Cherry Blake was the only qualifier in Agility with her Border Collie Jed. The other winners were Cherry and her Border Terrier, Kimble; Sue Carter’s Yorkie, Sammy and Paolo Cernuschi’s Border Collie, Chip.
We had a Championship Breed show in August in conjunction with ZKC, KCH and the Midland Shows. Our judge was Mr. Graham Thompson from South Africa, who stepped in at virtually the last moment when another judge let us down. The Best in Show was won by Gordon Grierson’s GSD Rio vom Schloss der Hunde; Reserve Best in Show was won by Ursula McKinlay’s Border Collie Ch. Aitchie Tara; Third Best in Show was my Dobermann Ch. Hysand Quaesta von Colnetal and Fourth was Mrs. Todd’s Giant Schnauzer Lanstone Russel’s Boy.
The second Obedience and Dog Jumping Championship Show was at the end of September. We had a few more qualifications: Debby Christie with her Goldie Tammy won Beginners with a qualification. Les Covarr and her Goldie, Josh won Novice and qualified with Ursula McKinlay’s Roxy coming second with a qualification; Bruce Freebairn and his GSD, Tilke, won “A” Test; Cherry Blake and her Border Collie Jed came first in “B” Test.
Unfortunately due to the small number of entrants in the small dog classes, although some dogs jumped clear rounds, they couldn’t qualify. Cherry Blake and her Border Collie Jed won and qualified in Grade II Dog Jumping; Bruce Freebairn and his GSD, Tilke won Grade I; Sue Carter’s Sammy won Grade III and Lyn Pozzo’s Pedro won Grade IV.
Thank you to all those who entered – it was much appreciated! Our congratulations to the various winners in all the shows.
I would like to take the opportunity to thank the competitors, Judges, Stewards and other helpers for making the various shows a great success. Our main sponsors for the three shows were an anonymous donor, who gave loads of food. Thank you Anonymous Donor – your support was much appreciated!! Other main sponsors were the Jennings clan, Crystal Candy, Spinweave, Lokalize Investments and myself. The prizes certainly added to the shows!
A big thanks must be given to the Working Breeds committee, namely Roy, Ursula, Sue and Dave, who have put a lot of effort into making the shows go off so well. The Corgi Club did their normal excellent job of manning the Show Office as did the KCH Catering section.
This is the section of my speech when I mention any one who has passed on during the year. Please could we have a few moments to remember Derek Bowling-Scott who suffered for many years.
I would now like to hand you over to the Treasurer, Mr. Roy Ellis, who will explain the Balance Sheets and answer any queries.
Finally, I would like to announce the various trophies. Unfortunately with a hiccup in delivery, the dog food has been delayed. The dog food will be delivered to the various people within the next week or two.
The Working Dog of the Year goes to Gordon Grierson’s GSD Rio vom Schloss der Hunde with 70 points; Reserve was my Dobermann Ch. Hysand Quaesta con Colnetal with 30 points; Tie Third was Ursula McKinlay’s Border Collie Ch. Aitchie Tara and my Dobermann Ch. Haverhill Harko von Colnetal with 17 points. Fifth was Mrs. Todd’s Giant Schnauzer Lanstone Russel’s Boy with 11 points .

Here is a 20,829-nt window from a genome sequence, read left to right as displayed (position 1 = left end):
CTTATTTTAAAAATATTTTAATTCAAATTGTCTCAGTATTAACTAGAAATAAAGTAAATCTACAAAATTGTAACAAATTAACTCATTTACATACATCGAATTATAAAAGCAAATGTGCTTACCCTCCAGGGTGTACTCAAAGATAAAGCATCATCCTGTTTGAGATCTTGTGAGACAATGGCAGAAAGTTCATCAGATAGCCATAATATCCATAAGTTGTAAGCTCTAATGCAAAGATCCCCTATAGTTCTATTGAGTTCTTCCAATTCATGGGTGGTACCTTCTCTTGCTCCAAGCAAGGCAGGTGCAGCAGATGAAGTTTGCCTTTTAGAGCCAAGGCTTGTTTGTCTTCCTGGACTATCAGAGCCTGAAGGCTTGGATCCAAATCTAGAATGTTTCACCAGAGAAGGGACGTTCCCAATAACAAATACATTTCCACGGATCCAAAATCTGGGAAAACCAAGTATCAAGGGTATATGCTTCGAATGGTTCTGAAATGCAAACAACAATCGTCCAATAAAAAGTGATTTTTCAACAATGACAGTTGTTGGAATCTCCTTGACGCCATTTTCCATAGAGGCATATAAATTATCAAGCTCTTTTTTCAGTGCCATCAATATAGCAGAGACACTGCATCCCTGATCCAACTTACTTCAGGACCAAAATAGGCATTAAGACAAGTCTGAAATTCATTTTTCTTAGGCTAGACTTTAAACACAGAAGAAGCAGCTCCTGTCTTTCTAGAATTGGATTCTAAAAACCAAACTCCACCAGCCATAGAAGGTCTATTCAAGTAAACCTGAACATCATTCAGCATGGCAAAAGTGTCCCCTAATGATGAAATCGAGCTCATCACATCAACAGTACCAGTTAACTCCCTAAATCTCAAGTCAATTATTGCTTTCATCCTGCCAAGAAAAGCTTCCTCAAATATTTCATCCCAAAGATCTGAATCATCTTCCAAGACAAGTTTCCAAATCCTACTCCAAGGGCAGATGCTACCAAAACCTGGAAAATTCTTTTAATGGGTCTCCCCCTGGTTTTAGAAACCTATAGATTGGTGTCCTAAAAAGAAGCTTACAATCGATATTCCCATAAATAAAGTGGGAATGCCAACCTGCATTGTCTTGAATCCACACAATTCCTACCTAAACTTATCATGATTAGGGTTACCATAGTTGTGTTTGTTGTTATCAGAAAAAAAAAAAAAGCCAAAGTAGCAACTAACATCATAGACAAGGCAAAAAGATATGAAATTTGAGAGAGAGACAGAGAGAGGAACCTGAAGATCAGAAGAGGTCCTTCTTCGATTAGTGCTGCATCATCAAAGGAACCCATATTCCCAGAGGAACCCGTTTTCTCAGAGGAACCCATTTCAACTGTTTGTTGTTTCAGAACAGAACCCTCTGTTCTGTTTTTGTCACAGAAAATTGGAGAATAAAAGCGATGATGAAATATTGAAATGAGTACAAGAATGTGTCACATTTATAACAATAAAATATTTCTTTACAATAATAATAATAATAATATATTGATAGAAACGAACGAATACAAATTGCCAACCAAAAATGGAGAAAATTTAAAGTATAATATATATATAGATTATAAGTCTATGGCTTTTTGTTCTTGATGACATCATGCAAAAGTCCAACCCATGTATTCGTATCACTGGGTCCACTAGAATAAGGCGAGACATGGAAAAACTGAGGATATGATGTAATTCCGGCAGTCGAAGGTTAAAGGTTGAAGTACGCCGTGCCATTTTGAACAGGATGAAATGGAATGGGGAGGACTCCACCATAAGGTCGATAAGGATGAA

Gordon – please could you come and accept the Rosette and Trophy?
The winner of the Obedience Dog of the Year is Ursula McKinlay’s Border Collie Roxie with 5 points. There were 6 dogs tied on 3 points each. I have graded them as to the Class they qualified in – obviously a dog who qualified in “B” Test would be rated higher than a dog who qualified in a more junior class like Beginners.
So second was Cherry Blake’s Border Collie, Jed; third was Irene Kilpert’s GSD Maggie; Tie fourth was Erica Cunma’s Goldie Keisha and Lesley Covarr’s Goldie Josh. Tie sixth was Debbie Christie’s Goldie Tammy and Collette Beechey’s Jack Russell Milo. Obviously Border Collies and Goldies have shown the other breeds up!
Ursula – please come forward and accept the trophy and Rosette.
There were virtually no qualifications in Dog Jumping, which was very disappointing. Although the Mini Dogs jumped some clear rounds, because there were not enough dogs in their class, they didn’t qualify. There needed to be three dogs competing in a class for a qualification to count. This has been proposed to be changed to two dogs in a class.
There were two dogs tied on two points each. So the winners of the Dog Jumping Dog of the Year are Cherry Blake’s Border Collie, Jed, and Sam Fernandes’ Australian Shepherd, Myra.
Well done Cherry and Sam! Cherry – please come forward and collect the Trophy and Rosette. You will have the trophy for the first 6 months and Sam can have it afterwards. But don’t sit down.
There is a new trophy for Combined Contact and Non-Contact Agility Dog of the Year – this has been won by Cherry Blake’s Border Collie, Jed.
I usually mention forthcoming shows here – we have a Championship Obedience and Dog Jumping show with local judges on 17 May 2015 and a proposed Championship Obedience and Dog Jumping show with local judges on 27 September 2015. On Friday I heard that a sponsor will donate a ticket for a judge for our Breed show. So with such short notice I can’t say much as I still have to discuss things with my Committee and the sponsor.
Hopefully with the money from these shows, Working Breeds can import a South African Obedience judge in 2016.
Many thanks for attending.
Dear KCH Members
It is with great sadness that we advise that Athena Bowling-Scott’s husband, Derek, passed away in the early hours of Monday morning.
The cremation will be private but there is to be a Memorial Service on Saturday 4 October at 1330 hours at the MSC Clubhouse in Eastlea, behind Haddon Motors which is on Samora Machel Avenue. Tea will be provided following the short service.